It’s no secret that I love planning and productivity, so I’m constantly reading lots of information and advice online about how to get more done – especially things written by mom’s or people in a similar situation to myself. It seems like almost everyday I stumble across a new blog post from a mom talking about how getting up early is the key to a calm and productive day. Have you noticed that, also?
It sounds like pretty good advice, doesn’t it? You get up early (and before your kids get up) so you can start your morning calmly and intentionally. It gives you time to gather your thoughts and get something accomplished before the sun even rises. Sounds pretty good to me.
In spite of all this great getting up early advice, you will rarely find me out of bed before 7am. Most days my daughter calling out from her crib is my wake up call. My first steps out of bed are straight to her room to get her up, dressed, and then fed. I’m not up early, before her, and I get nothing accomplished before the sun rises.
Does that mean I’m a total productivity failure? Sometimes I’m tempted to feel that way, but NOT getting up early actually makes me MORE productive. That’s right! So if you’re feeling like there’s some common advice out there that just isn’t working for you, I give you permission to do your own thing.
Let me explain. I don’t think the getting up early advice is a bad thing, and I think it’s truly the best thing for a lot of people. Plus I tried it myself before I decided it wasn’t for me. I think it is important to be willing to try new things before determining if they are actually helpful for you.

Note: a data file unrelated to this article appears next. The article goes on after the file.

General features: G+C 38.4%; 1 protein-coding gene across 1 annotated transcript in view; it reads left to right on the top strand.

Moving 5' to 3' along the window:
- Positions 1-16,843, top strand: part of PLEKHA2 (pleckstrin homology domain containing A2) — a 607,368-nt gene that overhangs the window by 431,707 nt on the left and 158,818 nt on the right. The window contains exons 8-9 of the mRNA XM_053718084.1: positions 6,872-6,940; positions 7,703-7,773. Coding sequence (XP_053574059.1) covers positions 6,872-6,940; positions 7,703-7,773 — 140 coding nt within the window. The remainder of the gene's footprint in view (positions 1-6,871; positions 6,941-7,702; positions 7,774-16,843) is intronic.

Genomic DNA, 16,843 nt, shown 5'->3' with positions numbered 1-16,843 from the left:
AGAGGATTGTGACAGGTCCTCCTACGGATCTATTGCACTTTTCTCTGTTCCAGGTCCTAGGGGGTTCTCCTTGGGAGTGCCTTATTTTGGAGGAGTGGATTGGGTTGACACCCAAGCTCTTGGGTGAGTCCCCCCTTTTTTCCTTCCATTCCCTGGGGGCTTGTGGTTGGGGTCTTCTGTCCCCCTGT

I’ve never been a morning person. I know a lot of people say that and maybe some use it as an excuse, but it’s really true. I worked a traditional day job for 6 years that required me to get up a little before 6 each day. My body never got used it. It never got easier. Not only was it obviously rough to drag myself out of bed before the sun rose, but I would be tired and draggy all day. Obviously, I did the best I could and still got up early, but it wasn’t ideal.
I now work for myself and have a lot more control of my working hours. For the first 10 months of my baby girl’s life, she was a terrible sleeper. We were lucky if she did even one 2 hour stretch (night or day). Therefore, anytime she would happen to sleep, so would I. If she happened to settle into a good, deep sleep from 8 am to 10 am, I wasn’t about to sacrifice that quality sleep time for myself. Even so, I was so exhausted and sleepy, that I didn’t function super well during that time. The last thing I needed was to put pressure on myself to be awake by a certain time.
Fortunately (and due in part to some entirely miserable but incredibly helpful “sleep training”), my daughter now sleeps quite well. She goes to bed at 8pm and very rarely wake before 7 am. If I wanted to, it would be totally feasible for me to get up before she does. But it still won’t help me to be more productive. I do plenty of quiet time after she goes to bed. I do what a lot people do during the morning time in the evening after she goes to bed. Plus I get to wake up feeling more refreshed and usually when the sun is already shining. It feels great! If I tried to get up early just because it works well for a lot of people, I would end up being tired, draggy, and would probably get less done!
Here is a recent scope I did on the topic for some more of my story.
So, again, if you’re feeling like there’s some common advice out there that just isn’t working for you, I give you permission to do your own thing.
If you are looking to improve the way you spend your mornings, I highly recommend the Make Over Your Mornings course by my friend, Crystal Paine who blogs at Money Saving Mom. The course is most certainly NOT about getting up early! I benefited a lot from it even though I don’t get up early. It’s all about using your mornings (and really your entire day) intentionally.
Is there any common advice that you’ve found doesn’t actually work well for you and your family? I’d love to hear.
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